Since 1788, settlements have been built along Australia's coast with the expectation that sea levels would remain relatively stable. In addition to significant settlement of low-lying areas, most of our buildings and infrastructure has been designed and built to standards that donít take into account the changing climate.
In late 2009, the Australian Government completed a national assessment of the climate change risks to Australia's coast. The assessment identified the climate change risks to coastal settlements, infrastructure, industries and ecosystems; it found that up to 247,000 residential buildings in Australia, with an estimated replacement value of $63 billion (2008 values), may be at risk from rising sea levels by 2100.
In coastal areas and in waterways connected to the ocean, erosion and inundation may be key impacts from rising sea levels. Saltwater intrusion into groundwater and freshwater bodies could also have a significant impact on ecosystems (such as Kakadu wetlands) and on potable water availability.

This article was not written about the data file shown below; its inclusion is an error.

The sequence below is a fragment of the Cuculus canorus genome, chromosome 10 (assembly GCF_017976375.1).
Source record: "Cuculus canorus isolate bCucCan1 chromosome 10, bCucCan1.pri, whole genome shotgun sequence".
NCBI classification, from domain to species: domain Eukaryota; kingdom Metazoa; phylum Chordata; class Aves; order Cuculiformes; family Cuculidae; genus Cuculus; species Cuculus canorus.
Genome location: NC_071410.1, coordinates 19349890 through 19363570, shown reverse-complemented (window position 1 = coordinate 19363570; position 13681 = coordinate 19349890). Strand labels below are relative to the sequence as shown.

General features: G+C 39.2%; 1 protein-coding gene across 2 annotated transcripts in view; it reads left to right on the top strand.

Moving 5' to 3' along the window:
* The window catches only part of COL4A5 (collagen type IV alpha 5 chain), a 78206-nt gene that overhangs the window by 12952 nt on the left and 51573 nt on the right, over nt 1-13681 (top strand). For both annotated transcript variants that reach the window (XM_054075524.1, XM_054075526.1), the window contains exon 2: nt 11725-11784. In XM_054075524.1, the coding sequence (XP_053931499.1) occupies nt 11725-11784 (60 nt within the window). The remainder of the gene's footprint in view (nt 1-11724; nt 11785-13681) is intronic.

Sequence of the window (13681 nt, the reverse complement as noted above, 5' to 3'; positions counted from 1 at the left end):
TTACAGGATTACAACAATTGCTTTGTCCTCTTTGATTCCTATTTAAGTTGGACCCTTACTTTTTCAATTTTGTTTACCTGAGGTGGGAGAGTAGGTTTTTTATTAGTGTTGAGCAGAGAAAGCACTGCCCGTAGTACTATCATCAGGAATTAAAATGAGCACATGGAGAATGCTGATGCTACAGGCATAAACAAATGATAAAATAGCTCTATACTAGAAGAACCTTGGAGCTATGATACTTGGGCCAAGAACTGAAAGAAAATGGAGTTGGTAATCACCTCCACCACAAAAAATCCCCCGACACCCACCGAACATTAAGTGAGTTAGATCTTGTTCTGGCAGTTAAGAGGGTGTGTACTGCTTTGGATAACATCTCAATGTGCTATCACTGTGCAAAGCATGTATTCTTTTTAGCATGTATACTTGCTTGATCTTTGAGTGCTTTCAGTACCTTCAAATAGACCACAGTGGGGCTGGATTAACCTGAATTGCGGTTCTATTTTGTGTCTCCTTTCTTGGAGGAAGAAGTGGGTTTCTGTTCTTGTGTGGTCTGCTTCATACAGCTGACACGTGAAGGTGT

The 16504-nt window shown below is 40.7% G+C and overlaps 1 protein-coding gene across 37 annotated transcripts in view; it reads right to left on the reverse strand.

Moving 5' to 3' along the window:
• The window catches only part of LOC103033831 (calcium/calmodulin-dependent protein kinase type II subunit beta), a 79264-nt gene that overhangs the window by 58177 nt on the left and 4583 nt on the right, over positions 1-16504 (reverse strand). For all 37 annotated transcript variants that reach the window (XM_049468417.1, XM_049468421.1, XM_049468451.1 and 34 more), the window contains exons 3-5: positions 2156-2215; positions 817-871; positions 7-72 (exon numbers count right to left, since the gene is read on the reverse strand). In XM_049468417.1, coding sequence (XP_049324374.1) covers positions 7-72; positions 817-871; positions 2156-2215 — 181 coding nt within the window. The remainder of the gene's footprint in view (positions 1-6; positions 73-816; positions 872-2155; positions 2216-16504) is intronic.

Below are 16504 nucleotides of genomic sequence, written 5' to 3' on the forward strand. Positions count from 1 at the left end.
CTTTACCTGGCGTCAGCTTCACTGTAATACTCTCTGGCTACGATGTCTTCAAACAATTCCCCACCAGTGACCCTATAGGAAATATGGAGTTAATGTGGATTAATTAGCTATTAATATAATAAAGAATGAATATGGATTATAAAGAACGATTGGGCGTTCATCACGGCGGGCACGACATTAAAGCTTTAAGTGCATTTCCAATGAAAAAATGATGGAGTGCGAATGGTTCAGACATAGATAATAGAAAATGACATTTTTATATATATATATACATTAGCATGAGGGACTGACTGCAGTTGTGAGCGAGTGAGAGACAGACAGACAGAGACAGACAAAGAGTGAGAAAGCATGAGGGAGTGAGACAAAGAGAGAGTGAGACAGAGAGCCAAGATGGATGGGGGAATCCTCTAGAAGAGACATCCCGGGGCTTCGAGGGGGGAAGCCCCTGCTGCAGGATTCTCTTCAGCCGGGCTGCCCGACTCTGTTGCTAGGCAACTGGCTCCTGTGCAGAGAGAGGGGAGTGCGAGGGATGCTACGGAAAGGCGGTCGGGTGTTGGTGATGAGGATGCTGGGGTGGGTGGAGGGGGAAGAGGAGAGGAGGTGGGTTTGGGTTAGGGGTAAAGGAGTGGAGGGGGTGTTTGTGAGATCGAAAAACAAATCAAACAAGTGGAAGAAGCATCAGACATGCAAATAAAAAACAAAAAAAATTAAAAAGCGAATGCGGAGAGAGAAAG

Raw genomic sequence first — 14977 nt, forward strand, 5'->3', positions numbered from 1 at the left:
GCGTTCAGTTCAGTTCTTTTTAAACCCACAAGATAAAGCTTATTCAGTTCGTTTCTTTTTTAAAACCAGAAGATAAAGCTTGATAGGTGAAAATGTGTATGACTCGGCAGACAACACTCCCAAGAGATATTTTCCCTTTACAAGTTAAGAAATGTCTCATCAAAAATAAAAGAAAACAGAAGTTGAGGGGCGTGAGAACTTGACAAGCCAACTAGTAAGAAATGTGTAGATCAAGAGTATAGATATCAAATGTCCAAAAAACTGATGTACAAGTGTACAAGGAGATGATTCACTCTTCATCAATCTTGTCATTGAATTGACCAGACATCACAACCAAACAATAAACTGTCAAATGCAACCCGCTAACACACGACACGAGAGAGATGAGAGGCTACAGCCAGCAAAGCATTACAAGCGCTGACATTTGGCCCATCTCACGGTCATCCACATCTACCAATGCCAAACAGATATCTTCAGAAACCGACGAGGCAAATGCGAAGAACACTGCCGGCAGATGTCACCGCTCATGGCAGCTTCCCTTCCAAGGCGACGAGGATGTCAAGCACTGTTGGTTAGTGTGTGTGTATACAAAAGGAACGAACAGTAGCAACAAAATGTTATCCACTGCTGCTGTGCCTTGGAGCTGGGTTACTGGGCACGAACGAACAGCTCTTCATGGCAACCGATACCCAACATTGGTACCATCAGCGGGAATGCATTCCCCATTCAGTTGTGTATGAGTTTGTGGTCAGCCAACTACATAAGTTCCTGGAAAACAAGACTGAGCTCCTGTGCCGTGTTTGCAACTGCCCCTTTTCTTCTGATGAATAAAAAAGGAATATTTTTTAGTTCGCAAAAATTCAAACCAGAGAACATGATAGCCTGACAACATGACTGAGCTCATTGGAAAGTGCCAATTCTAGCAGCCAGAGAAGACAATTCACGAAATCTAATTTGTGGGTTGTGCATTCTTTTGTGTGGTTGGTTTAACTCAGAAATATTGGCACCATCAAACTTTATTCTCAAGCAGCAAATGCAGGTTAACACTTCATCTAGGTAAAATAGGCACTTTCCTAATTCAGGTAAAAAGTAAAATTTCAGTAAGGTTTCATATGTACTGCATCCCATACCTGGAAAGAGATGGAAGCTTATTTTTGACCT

In the next few decades, areas of the Australian coastal zone with existing risks are expected to experience an intensification and expansion of these risks.
Towards the end of this century it is possible that all of Australia's coastal regions will experience systematic impacts from rising sea levels and eroding shorelines.
Many of the risks from climate change can be managed if we plan ahead. Communities and decision-makers will need early access to information and data to help understand the potential impacts and manage the risks.
The Australian Government, through the Department of Climate Change and Energy Efficiency, has developed a number of products to communicate the risks of sea level rise and to help facilitate access to elevation data. Further information is below.
Communicating sea level rise risks — spatial maps illustrating the potential effects of sea level rise on key urban regions of the Australian coast for the period around 2100. Areas covered are:
Elevation data and modelling — a web portal that helps to discover and access elevation data and derived products.
Landform and stability mapping — mapping tool that provides information on coastal landform types (geomorphology) covering the entire Australian coast. The tool can be interrogated to identify soft areas of the coast that may be vulnerable to accelerated erosion due to rising sea levels.
Read more about preparing our coasts for climate change
If you have questions about coastal climate change please contact the Department of Climate Change and Energy Efficiency: firstname.lastname@example.org